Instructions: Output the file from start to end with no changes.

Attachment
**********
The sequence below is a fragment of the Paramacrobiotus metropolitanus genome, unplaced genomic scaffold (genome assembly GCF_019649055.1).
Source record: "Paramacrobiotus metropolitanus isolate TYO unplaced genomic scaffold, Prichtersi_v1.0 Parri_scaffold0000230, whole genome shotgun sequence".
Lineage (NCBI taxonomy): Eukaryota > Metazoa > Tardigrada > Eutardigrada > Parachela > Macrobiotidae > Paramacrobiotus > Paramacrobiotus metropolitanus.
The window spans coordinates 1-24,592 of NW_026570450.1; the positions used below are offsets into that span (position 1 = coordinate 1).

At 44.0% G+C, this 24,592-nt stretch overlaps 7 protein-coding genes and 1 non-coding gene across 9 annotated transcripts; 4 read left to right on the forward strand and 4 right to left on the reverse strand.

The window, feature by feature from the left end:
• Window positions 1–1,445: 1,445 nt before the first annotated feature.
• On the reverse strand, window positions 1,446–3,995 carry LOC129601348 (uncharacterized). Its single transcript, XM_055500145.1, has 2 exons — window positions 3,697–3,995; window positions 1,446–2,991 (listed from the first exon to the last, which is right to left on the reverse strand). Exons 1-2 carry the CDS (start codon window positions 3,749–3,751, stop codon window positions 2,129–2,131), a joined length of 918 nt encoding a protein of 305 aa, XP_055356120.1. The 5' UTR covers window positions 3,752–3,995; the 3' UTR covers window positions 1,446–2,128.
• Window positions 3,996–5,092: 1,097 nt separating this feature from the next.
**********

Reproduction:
The sequence below is a fragment of the Paramacrobiotus metropolitanus genome, unplaced genomic scaffold (genome assembly GCF_019649055.1).
Source record: "Paramacrobiotus metropolitanus isolate TYO unplaced genomic scaffold, Prichtersi_v1.0 Parri_scaffold0000230, whole genome shotgun sequence".
Lineage (NCBI taxonomy): Eukaryota > Metazoa > Tardigrada > Eutardigrada > Parachela > Macrobiotidae > Paramacrobiotus > Paramacrobiotus metropolitanus.
The window spans coordinates 1-24,592 of NW_026570450.1; the positions used below are offsets into that span (position 1 = coordinate 1).

At 44.0% G+C, this 24,592-nt stretch overlaps 7 protein-coding genes and 1 non-coding gene across 9 annotated transcripts; 4 read left to right on the forward strand and 4 right to left on the reverse strand.

The window, feature by feature from the left end:
• Window positions 1–1,445: 1,445 nt before the first annotated feature.
• On the reverse strand, window positions 1,446–3,995 carry LOC129601348 (uncharacterized). Its single transcript, XM_055500145.1, has 2 exons — window positions 3,697–3,995; window positions 1,446–2,991 (listed from the first exon to the last, which is right to left on the reverse strand). Exons 1-2 carry the CDS (start codon window positions 3,749–3,751, stop codon window positions 2,129–2,131), a joined length of 918 nt encoding a protein of 305 aa, XP_055356120.1. The 5' UTR covers window positions 3,752–3,995; the 3' UTR covers window positions 1,446–2,128.
• Window positions 3,996–5,092: 1,097 nt separating this feature from the next.